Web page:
The sad fact of real estate is 80% of new agents are out of the business within two years. At least that's what the National Association of Realtors says, and I'm not so sure it isn't closer to 90%. Of course, much of that can be laid at the feet of the individual, but not all. Joining the right brokerage as soon as you get your license might determine whether you make it or not, no matter how "good" you are.
No real estate brokerage has ever made any agent successful. They can help greatly by giving them the right tools, but success always comes from within the agents themselves. They have to be driven, disciplined, willing to work, able to handle rejection, and above all, stubborn.
Before I go further, I don't have a clue as to how other real estate offices work or the services they provide, even other Keller Williams offices. But having been here in our Allen, Texas office and watching how it's run convinces me this model is what all new agents should be looking for.
To back up my statement, we have more market share within our areas of the MLS than the next four real estate offices combined. We are the top real estate office in all of Collin County by sales volume and have done it with less than half the number of agents as most of our competitors. Our office also has the highest gross commission income average of any other KW office in the area.
That's what I consider domination and it's not coincidence. I'll share with you what I've observed about our office and if you agree it's important, you might want to use it while interviewing within your own area of the country.
You're selling yourself and what you have to offer. You need to know what you're getting for your money.
Don't be afraid to ask tough, thoughtful questions in your interview. It shows you're serious about the business and not taking it lightly. Phrase your questions in a way that doesn't sound like "What are you going to do for me" although that's exactly what you need to know.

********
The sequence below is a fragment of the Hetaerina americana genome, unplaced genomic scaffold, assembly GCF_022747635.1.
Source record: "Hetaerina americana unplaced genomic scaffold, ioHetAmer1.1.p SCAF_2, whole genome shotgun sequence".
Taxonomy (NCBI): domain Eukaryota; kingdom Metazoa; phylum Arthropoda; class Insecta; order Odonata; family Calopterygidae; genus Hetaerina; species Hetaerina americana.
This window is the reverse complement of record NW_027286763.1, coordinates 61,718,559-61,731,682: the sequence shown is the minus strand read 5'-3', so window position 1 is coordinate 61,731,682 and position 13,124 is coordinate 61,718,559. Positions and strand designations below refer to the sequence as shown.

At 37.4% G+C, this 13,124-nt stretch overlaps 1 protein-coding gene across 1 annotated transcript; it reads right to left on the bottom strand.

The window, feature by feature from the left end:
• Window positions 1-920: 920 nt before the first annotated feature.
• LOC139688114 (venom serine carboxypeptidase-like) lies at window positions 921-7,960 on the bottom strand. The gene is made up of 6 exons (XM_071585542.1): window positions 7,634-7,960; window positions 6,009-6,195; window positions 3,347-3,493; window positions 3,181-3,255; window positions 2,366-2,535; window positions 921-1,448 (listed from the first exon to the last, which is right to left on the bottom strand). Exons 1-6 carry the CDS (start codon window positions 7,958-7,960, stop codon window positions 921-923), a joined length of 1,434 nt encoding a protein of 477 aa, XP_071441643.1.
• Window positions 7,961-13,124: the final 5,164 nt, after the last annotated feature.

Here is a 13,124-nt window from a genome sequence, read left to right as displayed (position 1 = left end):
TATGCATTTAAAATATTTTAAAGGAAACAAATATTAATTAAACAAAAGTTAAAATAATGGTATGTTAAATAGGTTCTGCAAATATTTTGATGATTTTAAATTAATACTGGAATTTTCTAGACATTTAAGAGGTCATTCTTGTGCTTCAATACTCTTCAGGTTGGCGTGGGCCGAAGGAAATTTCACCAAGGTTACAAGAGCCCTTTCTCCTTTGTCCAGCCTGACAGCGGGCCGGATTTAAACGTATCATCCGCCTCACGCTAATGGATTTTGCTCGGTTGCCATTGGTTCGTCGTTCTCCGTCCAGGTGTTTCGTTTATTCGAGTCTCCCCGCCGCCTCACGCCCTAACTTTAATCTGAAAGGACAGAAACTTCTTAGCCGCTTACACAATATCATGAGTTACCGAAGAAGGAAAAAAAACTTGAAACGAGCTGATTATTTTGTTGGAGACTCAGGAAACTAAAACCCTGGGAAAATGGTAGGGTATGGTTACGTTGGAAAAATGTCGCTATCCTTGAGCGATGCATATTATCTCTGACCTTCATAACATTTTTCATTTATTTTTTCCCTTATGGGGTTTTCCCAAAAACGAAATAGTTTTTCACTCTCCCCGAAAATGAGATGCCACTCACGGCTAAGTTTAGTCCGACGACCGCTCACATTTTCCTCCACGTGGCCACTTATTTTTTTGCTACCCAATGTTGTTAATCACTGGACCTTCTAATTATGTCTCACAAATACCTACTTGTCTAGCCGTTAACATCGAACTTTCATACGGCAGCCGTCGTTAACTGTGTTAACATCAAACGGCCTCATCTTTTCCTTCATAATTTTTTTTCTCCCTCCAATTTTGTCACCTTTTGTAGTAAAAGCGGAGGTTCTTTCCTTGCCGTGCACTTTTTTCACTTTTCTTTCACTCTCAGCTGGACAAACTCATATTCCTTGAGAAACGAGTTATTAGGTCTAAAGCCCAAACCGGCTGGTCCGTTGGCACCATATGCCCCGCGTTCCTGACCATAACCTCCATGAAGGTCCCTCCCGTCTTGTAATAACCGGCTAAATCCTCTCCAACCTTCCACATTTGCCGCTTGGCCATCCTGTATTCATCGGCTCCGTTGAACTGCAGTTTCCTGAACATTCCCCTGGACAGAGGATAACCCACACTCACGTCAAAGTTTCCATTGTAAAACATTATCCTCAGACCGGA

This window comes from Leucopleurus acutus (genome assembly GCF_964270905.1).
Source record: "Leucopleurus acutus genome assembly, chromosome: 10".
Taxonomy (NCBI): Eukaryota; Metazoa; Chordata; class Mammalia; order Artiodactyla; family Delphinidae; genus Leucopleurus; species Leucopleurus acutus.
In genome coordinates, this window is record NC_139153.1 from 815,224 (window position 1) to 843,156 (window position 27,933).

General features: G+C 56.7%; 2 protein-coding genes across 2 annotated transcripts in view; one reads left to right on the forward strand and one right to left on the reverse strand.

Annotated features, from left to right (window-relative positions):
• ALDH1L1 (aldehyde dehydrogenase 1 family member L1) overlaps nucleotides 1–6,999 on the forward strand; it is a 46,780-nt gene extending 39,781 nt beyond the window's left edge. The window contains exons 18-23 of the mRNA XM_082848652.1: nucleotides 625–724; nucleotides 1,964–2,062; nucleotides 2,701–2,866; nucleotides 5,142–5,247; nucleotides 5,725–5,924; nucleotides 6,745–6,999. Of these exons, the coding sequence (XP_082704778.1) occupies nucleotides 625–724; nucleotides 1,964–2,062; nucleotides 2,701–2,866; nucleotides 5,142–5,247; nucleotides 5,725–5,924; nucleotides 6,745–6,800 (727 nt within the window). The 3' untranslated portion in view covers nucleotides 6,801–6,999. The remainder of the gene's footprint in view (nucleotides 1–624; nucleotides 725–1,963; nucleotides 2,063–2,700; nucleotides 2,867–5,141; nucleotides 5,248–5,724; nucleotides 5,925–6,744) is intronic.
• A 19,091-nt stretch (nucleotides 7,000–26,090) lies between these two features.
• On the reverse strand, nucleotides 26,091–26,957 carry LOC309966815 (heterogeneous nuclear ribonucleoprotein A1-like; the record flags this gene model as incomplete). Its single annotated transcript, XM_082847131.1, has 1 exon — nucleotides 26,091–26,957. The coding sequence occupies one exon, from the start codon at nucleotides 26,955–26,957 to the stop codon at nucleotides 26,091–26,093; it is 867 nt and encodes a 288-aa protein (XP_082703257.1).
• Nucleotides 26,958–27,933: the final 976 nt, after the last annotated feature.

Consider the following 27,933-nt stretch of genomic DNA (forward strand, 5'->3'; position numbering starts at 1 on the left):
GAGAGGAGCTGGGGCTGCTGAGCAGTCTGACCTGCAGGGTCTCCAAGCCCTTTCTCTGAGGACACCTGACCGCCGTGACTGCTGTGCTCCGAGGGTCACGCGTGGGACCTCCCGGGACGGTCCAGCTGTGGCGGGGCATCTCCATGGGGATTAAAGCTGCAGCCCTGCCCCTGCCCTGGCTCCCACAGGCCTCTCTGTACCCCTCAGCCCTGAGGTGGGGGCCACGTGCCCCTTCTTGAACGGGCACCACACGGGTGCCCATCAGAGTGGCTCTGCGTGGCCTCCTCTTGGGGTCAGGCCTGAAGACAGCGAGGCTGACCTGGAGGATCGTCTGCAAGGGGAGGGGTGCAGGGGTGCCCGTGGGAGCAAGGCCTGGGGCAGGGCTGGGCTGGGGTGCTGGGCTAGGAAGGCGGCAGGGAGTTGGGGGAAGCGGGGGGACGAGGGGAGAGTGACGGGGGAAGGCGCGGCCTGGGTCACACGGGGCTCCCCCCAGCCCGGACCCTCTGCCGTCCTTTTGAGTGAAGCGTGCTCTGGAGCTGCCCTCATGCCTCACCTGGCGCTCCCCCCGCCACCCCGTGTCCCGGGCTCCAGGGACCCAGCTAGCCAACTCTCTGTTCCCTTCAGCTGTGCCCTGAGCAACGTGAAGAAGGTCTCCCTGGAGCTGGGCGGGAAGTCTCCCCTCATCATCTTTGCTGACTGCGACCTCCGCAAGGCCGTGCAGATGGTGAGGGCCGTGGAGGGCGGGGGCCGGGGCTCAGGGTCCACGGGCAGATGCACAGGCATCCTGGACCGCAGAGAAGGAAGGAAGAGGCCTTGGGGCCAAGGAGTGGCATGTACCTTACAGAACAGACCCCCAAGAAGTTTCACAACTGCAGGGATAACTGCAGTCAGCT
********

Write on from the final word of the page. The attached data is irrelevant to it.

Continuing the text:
You might want to start your interviews with the top real estate offices in your area. They're doing something right to get there and you might want to be a part of it. Plus, it never hurts to be associated with the number one agency. Even though you're new, your company isn't and that goes a long way with many buyers and sellers.
Talk to a couple of smaller agencies too. In theory, you should get more personalized attention from a smaller office than a large office, and that's a big deal.
If you aren't getting the help you need from any office, large or small, something is wrong. You don't want to get the reputation of an agent who constantly bounces around from one agency to the next, but if you believe things aren't going to change for the better, it makes sense to make a move. I can promise, the next interview you're on you'll know exactly what you're looking for.
Training, Training, Training
Without question, the most important facets of becoming a great agent are training and education. This will follow you through your entire real estate career. It never stops.
Almost every day of the week, someone is in our large conference room sharing information with us. It might be an attorney advising us on what to watch for on contracts or new changes to contracts. It might be a title company, inspector, home warranty company, home builder, foundation company, or a myriad of other real estate related companies.
They love to visit with us because they're developing a face to face relationship. And we like having them because we can ask questions. This is how we all stay updated in fast moving markets.
In addition, our top agents also donate their time to teach classes to the new agents. Here's a look at our September 2019 monthly training schedule. They'll share their painful experiences and what they might have done to avoid them. They might be talking about their success stories with open houses, marketing plans, how they network, or even handling common objections. They'll share what works for them and what doesn't. New agents are encouraged to ask questions without fear of being ridiculed.